I recommend developing a number of transitions to be implemented in your video content – as short as 1 second. You could provide details on how to produce animated videos with your brand in mind. For example, for character animations, what should the style of the characters be, the colours used etc. Or for more of the icon/kinetic text style, how should these elements look?

Filming style
It’s a good idea to develop an overview of the preferred filming style of your content – your brand isn’t just about post-production. While every video will have a different purpose, the look and feel of the visuals should be recognisable of your brand and this doesn’t have to be just in your brand colours, logo and fonts. Existing guidelines may include an overview for photography – expand on this to include filming.

Your filming guidelines could include:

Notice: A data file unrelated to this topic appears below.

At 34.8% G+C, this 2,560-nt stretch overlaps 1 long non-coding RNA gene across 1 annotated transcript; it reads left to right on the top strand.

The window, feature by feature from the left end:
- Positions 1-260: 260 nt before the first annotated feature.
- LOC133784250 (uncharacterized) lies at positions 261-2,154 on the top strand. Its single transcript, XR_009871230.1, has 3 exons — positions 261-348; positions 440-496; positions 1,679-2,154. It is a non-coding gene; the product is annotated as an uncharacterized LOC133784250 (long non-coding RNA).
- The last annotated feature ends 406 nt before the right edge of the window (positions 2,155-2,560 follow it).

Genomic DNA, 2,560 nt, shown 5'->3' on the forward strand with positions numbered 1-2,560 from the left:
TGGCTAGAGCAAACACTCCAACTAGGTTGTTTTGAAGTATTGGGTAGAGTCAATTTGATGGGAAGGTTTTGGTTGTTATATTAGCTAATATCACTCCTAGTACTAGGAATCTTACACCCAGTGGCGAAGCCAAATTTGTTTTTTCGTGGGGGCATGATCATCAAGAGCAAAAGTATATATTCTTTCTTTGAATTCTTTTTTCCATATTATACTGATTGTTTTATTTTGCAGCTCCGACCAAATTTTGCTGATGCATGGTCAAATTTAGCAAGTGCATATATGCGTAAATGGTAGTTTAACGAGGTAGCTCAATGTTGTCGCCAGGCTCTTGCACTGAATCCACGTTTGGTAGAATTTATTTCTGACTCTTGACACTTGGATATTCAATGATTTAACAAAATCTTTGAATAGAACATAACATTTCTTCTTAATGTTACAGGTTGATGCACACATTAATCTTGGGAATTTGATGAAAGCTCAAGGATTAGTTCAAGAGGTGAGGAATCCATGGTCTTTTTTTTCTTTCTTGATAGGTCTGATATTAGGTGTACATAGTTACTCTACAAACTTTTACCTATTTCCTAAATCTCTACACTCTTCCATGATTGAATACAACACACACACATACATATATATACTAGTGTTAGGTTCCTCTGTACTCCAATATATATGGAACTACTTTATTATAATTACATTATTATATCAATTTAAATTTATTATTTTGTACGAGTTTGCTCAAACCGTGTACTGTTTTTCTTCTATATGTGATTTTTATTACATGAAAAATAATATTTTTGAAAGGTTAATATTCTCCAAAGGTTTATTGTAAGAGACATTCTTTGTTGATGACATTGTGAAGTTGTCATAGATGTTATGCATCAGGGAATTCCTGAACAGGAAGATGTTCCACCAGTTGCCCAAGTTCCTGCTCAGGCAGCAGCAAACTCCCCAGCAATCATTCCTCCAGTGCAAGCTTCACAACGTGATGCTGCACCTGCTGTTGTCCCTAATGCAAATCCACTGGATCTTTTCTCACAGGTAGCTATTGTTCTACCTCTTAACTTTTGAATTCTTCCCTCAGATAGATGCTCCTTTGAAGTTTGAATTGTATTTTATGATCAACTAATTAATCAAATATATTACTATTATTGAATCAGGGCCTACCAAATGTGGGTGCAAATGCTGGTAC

• How to shoot interviews – the lighting, 1, 2 or 3 cameras and audio recording.
  • Framing – how should you position the subject on screen – tight, mid or wide shots?
  • Overlay footage capture – should this be handheld camera, static on a tripod or should every shot have movement of some kind?
  • Perhaps you do a lot of studio work with presenters on a white background – provide a full rundown on the setup and kit used.
  • Does a shallow depth of field work best for your brand?

It’s important to provide a few online examples here of other videos your business has produced.

Maybe you use stock footage for certain projects – ensure you provide guidance on what type of stock footage to use.

Filming Colour profiles / LUTs (Look Up Table)